Transgender Day of Visibility across Asia Pacific Region : Hong Kong

By March 30, 2021 Advocacy, Newsroom, Regional

Hong Kong

Contributor:
Kaspar Wan,
Gender Empowerment


Kaspar WAN is a transman from Hong Kong. He has made an award-winning short documentary, “Kaspar X – If I Had a Soul”, on his journey in finding himself. In 2015, he set-up a self-help charitable organisation, Gender Empowerment, to support trans individuals go through the different stages of their gender transition —to adapt to the changes in their appearances, bodies, daily lives and social relationships. We also provide support to families of transgender persons, and educate the general public about the identity of transgender persons and related issues.

“More attention and work needs to be done in raising awareness and acceptance within the family setting as people spend more time confined to their home during the lockdown. Privacy issues and conflicts with other family members have become emerging concerns.”

Kaspar Wan

What was life like before COVID-19, and service availability for transmen?

Before the pandemic, Gender Empowerment provided regular counselling services, monthly support groups for trans-women, trans-men and their parents, and organised different activities and workshops covering different topics, such as speech therapy, make-up classes (mainly for trans-women), gender recognition, hormones, surgery and insurance concerns.

With the effect of COVID-19 outbreak, how did you respond to this? Can you detail the evolving service needs of transmen during lockdown, and how community groups are able to address the issues?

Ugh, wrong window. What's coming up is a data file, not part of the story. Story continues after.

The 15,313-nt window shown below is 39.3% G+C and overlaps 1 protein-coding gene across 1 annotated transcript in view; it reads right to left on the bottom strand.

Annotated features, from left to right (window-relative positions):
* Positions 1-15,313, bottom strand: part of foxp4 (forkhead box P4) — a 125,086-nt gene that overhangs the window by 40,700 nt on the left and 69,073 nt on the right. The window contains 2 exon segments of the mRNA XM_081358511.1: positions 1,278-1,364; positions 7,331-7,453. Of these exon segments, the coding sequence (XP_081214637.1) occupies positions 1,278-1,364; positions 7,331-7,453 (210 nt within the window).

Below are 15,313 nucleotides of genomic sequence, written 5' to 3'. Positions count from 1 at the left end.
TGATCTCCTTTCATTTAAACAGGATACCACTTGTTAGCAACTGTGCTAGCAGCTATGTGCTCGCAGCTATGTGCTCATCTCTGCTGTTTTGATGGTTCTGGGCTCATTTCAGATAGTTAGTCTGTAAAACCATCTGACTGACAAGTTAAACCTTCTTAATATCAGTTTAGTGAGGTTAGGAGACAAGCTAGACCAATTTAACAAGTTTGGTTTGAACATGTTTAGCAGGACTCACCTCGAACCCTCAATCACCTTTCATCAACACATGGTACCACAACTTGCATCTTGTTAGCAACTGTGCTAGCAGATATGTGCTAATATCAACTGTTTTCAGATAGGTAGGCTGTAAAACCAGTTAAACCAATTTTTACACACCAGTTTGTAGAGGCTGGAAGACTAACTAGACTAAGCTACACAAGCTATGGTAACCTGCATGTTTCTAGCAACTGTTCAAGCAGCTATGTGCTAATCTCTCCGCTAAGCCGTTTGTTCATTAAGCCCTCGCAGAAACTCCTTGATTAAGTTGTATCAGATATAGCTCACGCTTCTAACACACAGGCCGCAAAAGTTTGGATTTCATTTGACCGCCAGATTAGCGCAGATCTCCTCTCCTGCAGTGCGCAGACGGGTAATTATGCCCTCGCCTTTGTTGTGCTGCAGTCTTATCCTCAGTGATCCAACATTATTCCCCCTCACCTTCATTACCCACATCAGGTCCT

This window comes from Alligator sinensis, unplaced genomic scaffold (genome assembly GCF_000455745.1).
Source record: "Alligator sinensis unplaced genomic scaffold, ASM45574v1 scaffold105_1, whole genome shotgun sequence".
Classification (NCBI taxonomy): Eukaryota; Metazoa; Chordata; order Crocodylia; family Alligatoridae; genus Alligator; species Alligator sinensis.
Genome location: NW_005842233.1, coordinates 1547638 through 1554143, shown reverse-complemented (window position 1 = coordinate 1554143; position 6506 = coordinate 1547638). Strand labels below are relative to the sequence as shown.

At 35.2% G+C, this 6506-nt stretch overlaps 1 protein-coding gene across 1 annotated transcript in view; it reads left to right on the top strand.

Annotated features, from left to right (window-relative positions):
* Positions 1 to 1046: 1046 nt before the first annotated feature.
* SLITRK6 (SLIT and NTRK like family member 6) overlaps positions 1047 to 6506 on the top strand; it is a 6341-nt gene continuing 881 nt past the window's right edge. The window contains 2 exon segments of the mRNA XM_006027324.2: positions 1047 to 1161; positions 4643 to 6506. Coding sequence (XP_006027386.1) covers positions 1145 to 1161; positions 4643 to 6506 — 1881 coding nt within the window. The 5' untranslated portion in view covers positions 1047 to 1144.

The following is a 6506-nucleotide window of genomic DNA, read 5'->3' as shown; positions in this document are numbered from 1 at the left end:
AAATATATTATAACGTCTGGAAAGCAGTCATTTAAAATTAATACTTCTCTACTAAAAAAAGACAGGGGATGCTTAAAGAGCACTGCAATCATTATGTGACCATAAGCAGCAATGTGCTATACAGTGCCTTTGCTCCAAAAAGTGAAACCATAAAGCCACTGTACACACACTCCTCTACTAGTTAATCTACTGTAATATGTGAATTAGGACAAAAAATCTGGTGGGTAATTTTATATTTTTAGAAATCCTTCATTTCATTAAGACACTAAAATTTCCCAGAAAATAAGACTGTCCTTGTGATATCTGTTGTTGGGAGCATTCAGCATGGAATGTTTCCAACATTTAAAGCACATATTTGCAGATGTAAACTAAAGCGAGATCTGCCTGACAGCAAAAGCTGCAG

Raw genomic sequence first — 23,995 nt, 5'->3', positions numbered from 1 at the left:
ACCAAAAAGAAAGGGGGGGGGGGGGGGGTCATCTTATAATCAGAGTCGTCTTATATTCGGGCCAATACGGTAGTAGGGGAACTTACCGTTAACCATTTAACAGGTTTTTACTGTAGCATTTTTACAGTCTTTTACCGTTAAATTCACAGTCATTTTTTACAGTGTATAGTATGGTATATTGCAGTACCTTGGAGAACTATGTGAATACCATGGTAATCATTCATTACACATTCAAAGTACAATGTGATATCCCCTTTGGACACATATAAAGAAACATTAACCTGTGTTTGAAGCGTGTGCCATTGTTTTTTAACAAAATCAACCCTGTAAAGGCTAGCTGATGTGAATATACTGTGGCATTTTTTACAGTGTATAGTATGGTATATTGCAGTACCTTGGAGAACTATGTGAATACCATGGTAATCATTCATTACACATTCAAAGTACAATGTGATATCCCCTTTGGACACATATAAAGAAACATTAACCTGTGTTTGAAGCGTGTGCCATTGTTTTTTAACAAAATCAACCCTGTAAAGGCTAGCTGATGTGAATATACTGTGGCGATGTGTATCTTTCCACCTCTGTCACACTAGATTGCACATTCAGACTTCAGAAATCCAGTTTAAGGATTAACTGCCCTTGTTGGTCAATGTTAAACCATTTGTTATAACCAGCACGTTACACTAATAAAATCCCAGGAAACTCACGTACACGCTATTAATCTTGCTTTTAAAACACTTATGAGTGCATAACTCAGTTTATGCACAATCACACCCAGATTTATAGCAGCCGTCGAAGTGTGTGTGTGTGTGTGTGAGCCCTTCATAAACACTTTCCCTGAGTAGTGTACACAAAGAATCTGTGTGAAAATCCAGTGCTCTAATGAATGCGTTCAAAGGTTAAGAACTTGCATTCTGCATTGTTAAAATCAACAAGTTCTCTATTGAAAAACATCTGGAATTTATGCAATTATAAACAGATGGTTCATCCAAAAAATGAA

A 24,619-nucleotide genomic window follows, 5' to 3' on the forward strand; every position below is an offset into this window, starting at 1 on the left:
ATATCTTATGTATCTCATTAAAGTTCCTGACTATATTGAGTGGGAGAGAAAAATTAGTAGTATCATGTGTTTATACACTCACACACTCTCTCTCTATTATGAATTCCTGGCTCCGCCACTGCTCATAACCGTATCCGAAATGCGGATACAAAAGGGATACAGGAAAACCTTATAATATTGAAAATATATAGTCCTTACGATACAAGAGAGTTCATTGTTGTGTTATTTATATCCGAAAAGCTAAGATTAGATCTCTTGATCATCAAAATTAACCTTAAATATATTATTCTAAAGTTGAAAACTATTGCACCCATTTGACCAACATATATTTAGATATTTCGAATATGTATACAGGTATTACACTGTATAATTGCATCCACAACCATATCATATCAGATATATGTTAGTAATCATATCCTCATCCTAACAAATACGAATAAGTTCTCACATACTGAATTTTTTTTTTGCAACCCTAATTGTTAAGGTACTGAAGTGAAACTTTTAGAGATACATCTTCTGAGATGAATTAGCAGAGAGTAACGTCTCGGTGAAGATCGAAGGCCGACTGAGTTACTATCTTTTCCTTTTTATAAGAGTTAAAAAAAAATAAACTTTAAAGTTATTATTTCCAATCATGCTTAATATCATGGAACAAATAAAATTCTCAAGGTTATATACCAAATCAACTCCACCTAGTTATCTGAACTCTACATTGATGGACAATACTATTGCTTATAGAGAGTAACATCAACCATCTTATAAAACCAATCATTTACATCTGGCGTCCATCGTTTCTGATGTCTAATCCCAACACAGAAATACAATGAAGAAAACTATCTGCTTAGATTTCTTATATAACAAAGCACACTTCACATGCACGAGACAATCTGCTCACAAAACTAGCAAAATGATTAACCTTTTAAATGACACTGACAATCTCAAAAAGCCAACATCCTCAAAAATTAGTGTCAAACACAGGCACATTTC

We had to suspend all activities during the first outbreak in Hong Kong during February to April. We met some of the trans individuals and their parents in April when we were able to distribute some protective items we procured, such as masks and hand sanitiser. We took the opportunity to talk to them. 

We resumed our activities at the end of April and had to suspend everything again in early July due to the second outbreak in Hong Kong. We tried to provide limited support through an online platform with our counselling service and support groups. Some of the members did not prefer this way due to fear of being overheard by their family members and lack of confidence with the technology.

Fortunately, people became more adaptive to the lockdown in terms of getting protective and essential items compared to other countries.

A few trans-men were able to join the online support group because their regular schedule had changed.


What were the issues that transmen in your country experienced during this time? What are the gaps in terms of addressing the issues? 

The main impact to the trans community is that some of them may not be able to have access to medical support, from either their local gender clinic or having to postpone their overseas surgery plans. Some of them have tried to communicate with the hospital overseas and the immigration department in Hong Kong in the past few months, hoping to proceed.

Some trans-men are running short of hormones as they used to get the supply from Thailand. They have been trying to source it through other channels but we do not have many alternatives on these issues. 

The mental health of some community members are not good, especially with those who have a history of having mental issues, such as depression. The mental issues and emotions have been triggered not only by the lockdown or the pandemic, but also by the social movement that has happened in Hong Kong since June last year.